Ming the Mechanic
The NewsLog of Flemming Funch

Wednesday, September 19, 2007day link 

 Fractal brains
This is a series of splendid pictures that supposedly were generated from people's EEG brain patterns. I think the idea is that one looks at one's own patterns in real-time, and there's some kind of bio-feedback thing going on.
[ | 2007-09-19 00:36 | 27 comments | PermaLink ]  More >

picture The last few months I've been rather busy with a little start-up company I'm a partner in.

It might not be terribly interesting to you unless you're in France and in certain types of profession. But, in brief, it is a service that delivers business statistics online. Right now mainly various kinds of analysis of business sectors. For example, any company would have a need for knowing how their sector is doing in general. If you're manufacturing plastic tubing, you'd of course want to know how that market segment is doing, and how all your competitors are doing. Is their business expanding, are they investing, are they turning a profit. There's a whole bunch of indicators and ratios of various kinds, hundreds of them, that are meant to show you that. But it is not entirely straightforward to produce such an analysis. Larger companies would probably have somebody who's job it is to produce that kind of reports, but a smaller company doesn't. So, the idea is to make it very easy. In a few seconds you can get a whole series of well thought-out reports on what is happening in any segment you choose. If all you want is one snapshot, you buy the report and you're done. If you regularly need to do such things, you get a subscription, and you can analyze any segment any time you want. That would particuarly make sense for a consultant or accountant or banker who often needs to advise people in different businesses.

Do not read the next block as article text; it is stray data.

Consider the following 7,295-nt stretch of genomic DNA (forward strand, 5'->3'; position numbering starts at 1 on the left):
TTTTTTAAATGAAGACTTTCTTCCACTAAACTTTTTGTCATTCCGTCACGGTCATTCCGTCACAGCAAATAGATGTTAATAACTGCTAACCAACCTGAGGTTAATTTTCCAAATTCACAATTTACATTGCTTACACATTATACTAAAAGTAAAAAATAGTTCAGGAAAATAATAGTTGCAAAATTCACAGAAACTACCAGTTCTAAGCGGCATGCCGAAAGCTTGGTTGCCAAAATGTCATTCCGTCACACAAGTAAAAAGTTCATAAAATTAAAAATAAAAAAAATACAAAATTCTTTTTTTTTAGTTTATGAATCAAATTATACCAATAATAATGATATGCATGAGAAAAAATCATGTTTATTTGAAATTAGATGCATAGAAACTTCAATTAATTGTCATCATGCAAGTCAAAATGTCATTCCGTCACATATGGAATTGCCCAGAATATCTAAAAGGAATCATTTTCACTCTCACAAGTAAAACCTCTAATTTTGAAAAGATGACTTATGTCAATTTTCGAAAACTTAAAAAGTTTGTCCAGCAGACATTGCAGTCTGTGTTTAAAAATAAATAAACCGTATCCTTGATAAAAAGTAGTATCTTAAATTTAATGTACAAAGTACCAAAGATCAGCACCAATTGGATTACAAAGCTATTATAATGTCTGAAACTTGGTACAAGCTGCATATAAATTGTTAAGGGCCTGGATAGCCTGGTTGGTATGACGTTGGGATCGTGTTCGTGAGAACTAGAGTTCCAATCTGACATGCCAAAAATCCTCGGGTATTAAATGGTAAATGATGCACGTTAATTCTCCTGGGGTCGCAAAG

The company is called Indiceco, as in Indices (indicators) Economiques. The website is here. It is in French, obviously. But you can probably get a sense of it. You pick a business sector, and you see some different numbers, and there's a variety of different presentations to choose from.

More will follow as more databases and more presentation formats are added.

Accounting figures isn't normally something that excites me, but the idea of taking huge amounts of data and simplifying it into something you can access in simple ways, and model in real time, is something I like. The world is too complicated and we need ways of making it more simple.

The system there is developed in Ruby on Rails, and I'm basically the developer. My two partners, Anthony and David fill in complementary roles by being experts in stuff I'm not well versed in, like the actual accounting details, legal matters, and sales.
[ | 2007-09-19 22:25 | 19 comments | PermaLink ]  More >

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